Blepharospasm and Botox
Blepharospasm is a distressing condition, not to be confused with myokymia, the more common quivering of the eyelid. Defined as the ‘involuntary tight closure of the eyelids,’ blepharospasm can ease after several days or manifest as a chronic and life-altering muscle disorder. In a healthy eye, the blinking mechanism works to protect and clean and is only intermittently involuntary. In cases of chronic blepharospasm there is very little muscle control and difficulty in keeping the eye open, along with periods of excessive blinking. The abnormal twitch or spasm that causes the eyelid to clamp shut can be so unremitting the condition is officially recognised as a cause of sight-impairment. Associated pain can also be a problem with the muscular stress involved in trying to open the eye, along with the tension of the spasm itself, causing muscle pain down the face and neck. High sensitivity to bright light is also common in sufferers.
Blepharospasm is complex and without a specific known cause, however fatigue and ‘burnout’ are thought to be possible triggers, as are chemical and environmental irritants. It seems to run in families and often occurs in older people. Hormone Replacement Therapy and heavy benzodiazepine use can increase the risk, as can Multiple Sclerosis and some brain disorders or injuries involving the basal ganglia.
In the past the only available treatment options were tranquilisers or a myectomy – a radical surgical procedure whereby the blinking or winking muscles at the top of the eye are severed or removed. Botox, however, has revolutionised the treatment of blepharospasm – and was in fact developed for a similar purpose. It was while trialling Botox as a treatment for strabismus (or crossed eyes) that its cosmetic potential was discovered and this process of relaxing the eye muscles via targeted injection remains the same.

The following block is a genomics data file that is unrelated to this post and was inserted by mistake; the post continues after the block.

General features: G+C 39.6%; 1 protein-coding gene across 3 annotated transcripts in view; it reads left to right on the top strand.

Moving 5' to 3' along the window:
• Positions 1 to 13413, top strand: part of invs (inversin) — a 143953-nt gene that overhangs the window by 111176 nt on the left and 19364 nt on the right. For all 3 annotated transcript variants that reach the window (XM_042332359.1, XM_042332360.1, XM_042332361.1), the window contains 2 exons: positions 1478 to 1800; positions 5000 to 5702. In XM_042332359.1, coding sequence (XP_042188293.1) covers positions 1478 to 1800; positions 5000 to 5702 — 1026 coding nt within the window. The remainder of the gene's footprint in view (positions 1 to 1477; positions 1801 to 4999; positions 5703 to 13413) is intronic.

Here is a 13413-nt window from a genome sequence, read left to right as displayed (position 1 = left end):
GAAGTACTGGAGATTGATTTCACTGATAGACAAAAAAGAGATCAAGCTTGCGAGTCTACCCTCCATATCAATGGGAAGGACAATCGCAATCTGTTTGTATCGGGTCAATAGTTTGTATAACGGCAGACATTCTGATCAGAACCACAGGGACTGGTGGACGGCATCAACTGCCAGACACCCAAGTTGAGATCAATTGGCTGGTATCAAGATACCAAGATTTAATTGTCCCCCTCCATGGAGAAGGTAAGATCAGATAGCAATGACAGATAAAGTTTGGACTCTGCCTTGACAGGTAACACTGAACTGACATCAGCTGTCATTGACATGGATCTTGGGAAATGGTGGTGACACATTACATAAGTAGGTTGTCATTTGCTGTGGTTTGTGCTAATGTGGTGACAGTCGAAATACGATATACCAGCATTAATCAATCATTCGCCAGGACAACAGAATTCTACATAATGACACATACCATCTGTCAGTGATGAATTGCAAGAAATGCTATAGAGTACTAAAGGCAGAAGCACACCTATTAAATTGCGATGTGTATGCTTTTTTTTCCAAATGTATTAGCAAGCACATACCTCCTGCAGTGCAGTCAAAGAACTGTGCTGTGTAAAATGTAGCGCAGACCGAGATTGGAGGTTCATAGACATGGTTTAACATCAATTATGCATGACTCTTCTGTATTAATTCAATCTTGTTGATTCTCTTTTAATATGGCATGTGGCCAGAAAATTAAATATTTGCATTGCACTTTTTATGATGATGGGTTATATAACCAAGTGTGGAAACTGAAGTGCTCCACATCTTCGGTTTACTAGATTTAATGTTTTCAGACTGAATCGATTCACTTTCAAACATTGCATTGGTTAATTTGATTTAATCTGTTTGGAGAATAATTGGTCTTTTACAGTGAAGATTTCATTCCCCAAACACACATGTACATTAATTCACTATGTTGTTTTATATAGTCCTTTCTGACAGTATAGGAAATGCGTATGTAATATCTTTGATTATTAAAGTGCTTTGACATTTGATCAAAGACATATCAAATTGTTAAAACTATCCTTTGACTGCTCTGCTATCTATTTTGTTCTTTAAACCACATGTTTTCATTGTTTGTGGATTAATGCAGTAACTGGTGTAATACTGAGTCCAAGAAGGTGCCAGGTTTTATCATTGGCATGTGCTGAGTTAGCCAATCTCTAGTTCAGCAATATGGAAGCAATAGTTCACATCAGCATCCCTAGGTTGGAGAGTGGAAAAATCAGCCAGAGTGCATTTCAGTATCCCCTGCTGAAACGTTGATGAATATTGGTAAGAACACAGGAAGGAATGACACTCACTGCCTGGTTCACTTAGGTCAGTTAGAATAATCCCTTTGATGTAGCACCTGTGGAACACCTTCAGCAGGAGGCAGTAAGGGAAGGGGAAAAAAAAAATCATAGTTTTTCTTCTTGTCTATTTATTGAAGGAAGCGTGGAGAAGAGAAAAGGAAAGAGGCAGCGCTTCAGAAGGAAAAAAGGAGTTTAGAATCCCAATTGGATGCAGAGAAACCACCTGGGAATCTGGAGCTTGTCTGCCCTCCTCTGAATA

A thorough examination of the eye prior to Botox treatment should reveal the muscle or muscles in question. (When treatment is unsuccessful it is usually down to a failure to pinpoint the precise muscle, a situation which has improved in recent years.) Botox is then injected, cutting off the nerve signal and halting the muscle contraction, sometimes with immediate effect and sometimes over a period of one to two weeks. Injections are administered every three months and patients can usually resume their normal lives with a success rate of up to ninety percent. The effects wear off after two to three months, although repeated injections are well tolerated once the offending muscle is properly identified. Long term use can bring diminished efficacy, but dosage adjustments can safely compensate for this – the amount of Botox toxin required in this instance is relatively small.
Botox is used in a similar way to treat other facial muscle disorders such as hemifacial spasm and Bell’s Palsy. Possible side effects for facial Botox, all temporary, include blurred vision, drooping eyelids and headaches. Another is reduced facial expression along with the cosmetic benefits Botox is famous for such as smoothed eye lines and an unfurrowed brow.